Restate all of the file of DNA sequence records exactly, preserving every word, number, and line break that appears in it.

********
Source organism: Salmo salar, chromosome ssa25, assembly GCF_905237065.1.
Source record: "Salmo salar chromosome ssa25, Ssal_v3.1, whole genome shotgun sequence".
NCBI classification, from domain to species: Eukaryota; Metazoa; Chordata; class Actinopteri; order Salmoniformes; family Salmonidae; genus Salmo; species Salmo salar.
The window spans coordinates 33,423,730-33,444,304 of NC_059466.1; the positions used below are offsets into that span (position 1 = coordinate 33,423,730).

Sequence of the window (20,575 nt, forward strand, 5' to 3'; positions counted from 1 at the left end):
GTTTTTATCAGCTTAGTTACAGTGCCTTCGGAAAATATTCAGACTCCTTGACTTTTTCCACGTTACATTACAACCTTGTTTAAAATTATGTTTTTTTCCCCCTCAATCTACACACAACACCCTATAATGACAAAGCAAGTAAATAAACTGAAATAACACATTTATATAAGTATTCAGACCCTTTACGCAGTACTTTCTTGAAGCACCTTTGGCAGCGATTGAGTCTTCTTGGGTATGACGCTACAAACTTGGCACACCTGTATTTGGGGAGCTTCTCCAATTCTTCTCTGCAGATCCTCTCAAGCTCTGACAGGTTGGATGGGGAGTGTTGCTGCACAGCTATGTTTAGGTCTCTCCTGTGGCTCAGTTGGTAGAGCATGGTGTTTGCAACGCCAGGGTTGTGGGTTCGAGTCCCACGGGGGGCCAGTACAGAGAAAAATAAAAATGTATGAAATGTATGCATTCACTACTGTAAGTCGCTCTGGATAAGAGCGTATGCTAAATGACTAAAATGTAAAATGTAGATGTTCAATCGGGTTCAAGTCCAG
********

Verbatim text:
Source organism: Salmo salar, chromosome ssa25, assembly GCF_905237065.1.
Source record: "Salmo salar chromosome ssa25, Ssal_v3.1, whole genome shotgun sequence".
NCBI classification, from domain to species: Eukaryota; Metazoa; Chordata; class Actinopteri; order Salmoniformes; family Salmonidae; genus Salmo; species Salmo salar.
The window spans coordinates 33,423,730-33,444,304 of NC_059466.1; the positions used below are offsets into that span (position 1 = coordinate 33,423,730).

Sequence of the window (20,575 nt, forward strand, 5' to 3'; positions counted from 1 at the left end):
GTTTTTATCAGCTTAGTTACAGTGCCTTCGGAAAATATTCAGACTCCTTGACTTTTTCCACGTTACATTACAACCTTGTTTAAAATTATGTTTTTTTCCCCCTCAATCTACACACAACACCCTATAATGACAAAGCAAGTAAATAAACTGAAATAACACATTTATATAAGTATTCAGACCCTTTACGCAGTACTTTCTTGAAGCACCTTTGGCAGCGATTGAGTCTTCTTGGGTATGACGCTACAAACTTGGCACACCTGTATTTGGGGAGCTTCTCCAATTCTTCTCTGCAGATCCTCTCAAGCTCTGACAGGTTGGATGGGGAGTGTTGCTGCACAGCTATGTTTAGGTCTCTCCTGTGGCTCAGTTGGTAGAGCATGGTGTTTGCAACGCCAGGGTTGTGGGTTCGAGTCCCACGGGGGGCCAGTACAGAGAAAAATAAAAATGTATGAAATGTATGCATTCACTACTGTAAGTCGCTCTGGATAAGAGCGTATGCTAAATGACTAAAATGTAAAATGTAGATGTTCAATCGGGTTCAAGTCCAG